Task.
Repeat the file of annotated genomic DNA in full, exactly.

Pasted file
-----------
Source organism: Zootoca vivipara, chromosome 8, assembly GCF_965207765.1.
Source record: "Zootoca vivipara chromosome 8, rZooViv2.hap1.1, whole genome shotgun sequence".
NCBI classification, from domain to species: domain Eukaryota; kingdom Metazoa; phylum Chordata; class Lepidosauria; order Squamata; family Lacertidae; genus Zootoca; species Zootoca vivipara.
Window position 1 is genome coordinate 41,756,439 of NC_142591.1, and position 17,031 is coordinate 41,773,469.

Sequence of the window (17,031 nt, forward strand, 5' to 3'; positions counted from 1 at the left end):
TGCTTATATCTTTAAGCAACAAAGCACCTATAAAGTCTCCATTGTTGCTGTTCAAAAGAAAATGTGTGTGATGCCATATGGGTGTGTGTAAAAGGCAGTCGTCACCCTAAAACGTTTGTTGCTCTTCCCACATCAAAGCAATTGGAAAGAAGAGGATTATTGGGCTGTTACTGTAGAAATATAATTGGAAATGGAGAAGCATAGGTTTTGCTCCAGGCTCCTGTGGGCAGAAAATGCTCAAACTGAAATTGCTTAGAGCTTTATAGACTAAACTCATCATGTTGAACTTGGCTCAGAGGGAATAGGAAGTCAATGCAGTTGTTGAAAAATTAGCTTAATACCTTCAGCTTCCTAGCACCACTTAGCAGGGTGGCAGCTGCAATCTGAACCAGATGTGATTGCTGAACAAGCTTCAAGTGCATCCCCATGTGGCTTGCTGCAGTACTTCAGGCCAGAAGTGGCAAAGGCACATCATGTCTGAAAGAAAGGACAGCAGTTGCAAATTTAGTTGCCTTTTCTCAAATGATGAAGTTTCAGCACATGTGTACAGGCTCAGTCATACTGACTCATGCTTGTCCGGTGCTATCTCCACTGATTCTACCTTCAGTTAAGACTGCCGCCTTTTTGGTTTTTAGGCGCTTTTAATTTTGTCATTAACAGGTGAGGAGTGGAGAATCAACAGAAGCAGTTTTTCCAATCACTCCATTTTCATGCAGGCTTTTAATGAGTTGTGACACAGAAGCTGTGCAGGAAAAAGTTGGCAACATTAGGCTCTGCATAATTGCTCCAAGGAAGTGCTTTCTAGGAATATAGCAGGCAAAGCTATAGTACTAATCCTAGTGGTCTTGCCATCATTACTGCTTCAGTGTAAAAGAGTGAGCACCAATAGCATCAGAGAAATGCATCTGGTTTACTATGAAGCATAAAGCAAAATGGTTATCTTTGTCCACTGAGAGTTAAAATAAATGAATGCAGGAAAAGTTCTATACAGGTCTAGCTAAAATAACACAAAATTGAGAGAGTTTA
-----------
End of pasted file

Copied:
Source organism: Zootoca vivipara, chromosome 8, assembly GCF_965207765.1.
Source record: "Zootoca vivipara chromosome 8, rZooViv2.hap1.1, whole genome shotgun sequence".
NCBI classification, from domain to species: domain Eukaryota; kingdom Metazoa; phylum Chordata; class Lepidosauria; order Squamata; family Lacertidae; genus Zootoca; species Zootoca vivipara.
Window position 1 is genome coordinate 41,756,439 of NC_142591.1, and position 17,031 is coordinate 41,773,469.

Sequence of the window (17,031 nt, forward strand, 5' to 3'; positions counted from 1 at the left end):
TGCTTATATCTTTAAGCAACAAAGCACCTATAAAGTCTCCATTGTTGCTGTTCAAAAGAAAATGTGTGTGATGCCATATGGGTGTGTGTAAAAGGCAGTCGTCACCCTAAAACGTTTGTTGCTCTTCCCACATCAAAGCAATTGGAAAGAAGAGGATTATTGGGCTGTTACTGTAGAAATATAATTGGAAATGGAGAAGCATAGGTTTTGCTCCAGGCTCCTGTGGGCAGAAAATGCTCAAACTGAAATTGCTTAGAGCTTTATAGACTAAACTCATCATGTTGAACTTGGCTCAGAGGGAATAGGAAGTCAATGCAGTTGTTGAAAAATTAGCTTAATACCTTCAGCTTCCTAGCACCACTTAGCAGGGTGGCAGCTGCAATCTGAACCAGATGTGATTGCTGAACAAGCTTCAAGTGCATCCCCATGTGGCTTGCTGCAGTACTTCAGGCCAGAAGTGGCAAAGGCACATCATGTCTGAAAGAAAGGACAGCAGTTGCAAATTTAGTTGCCTTTTCTCAAATGATGAAGTTTCAGCACATGTGTACAGGCTCAGTCATACTGACTCATGCTTGTCCGGTGCTATCTCCACTGATTCTACCTTCAGTTAAGACTGCCGCCTTTTTGGTTTTTAGGCGCTTTTAATTTTGTCATTAACAGGTGAGGAGTGGAGAATCAACAGAAGCAGTTTTTCCAATCACTCCATTTTCATGCAGGCTTTTAATGAGTTGTGACACAGAAGCTGTGCAGGAAAAAGTTGGCAACATTAGGCTCTGCATAATTGCTCCAAGGAAGTGCTTTCTAGGAATATAGCAGGCAAAGCTATAGTACTAATCCTAGTGGTCTTGCCATCATTACTGCTTCAGTGTAAAAGAGTGAGCACCAATAGCATCAGAGAAATGCATCTGGTTTACTATGAAGCATAAAGCAAAATGGTTATCTTTGTCCACTGAGAGTTAAAATAAATGAATGCAGGAAAAGTTCTATACAGGTCTAGCTAAAATAACACAAAATTGAGAGAGTTTA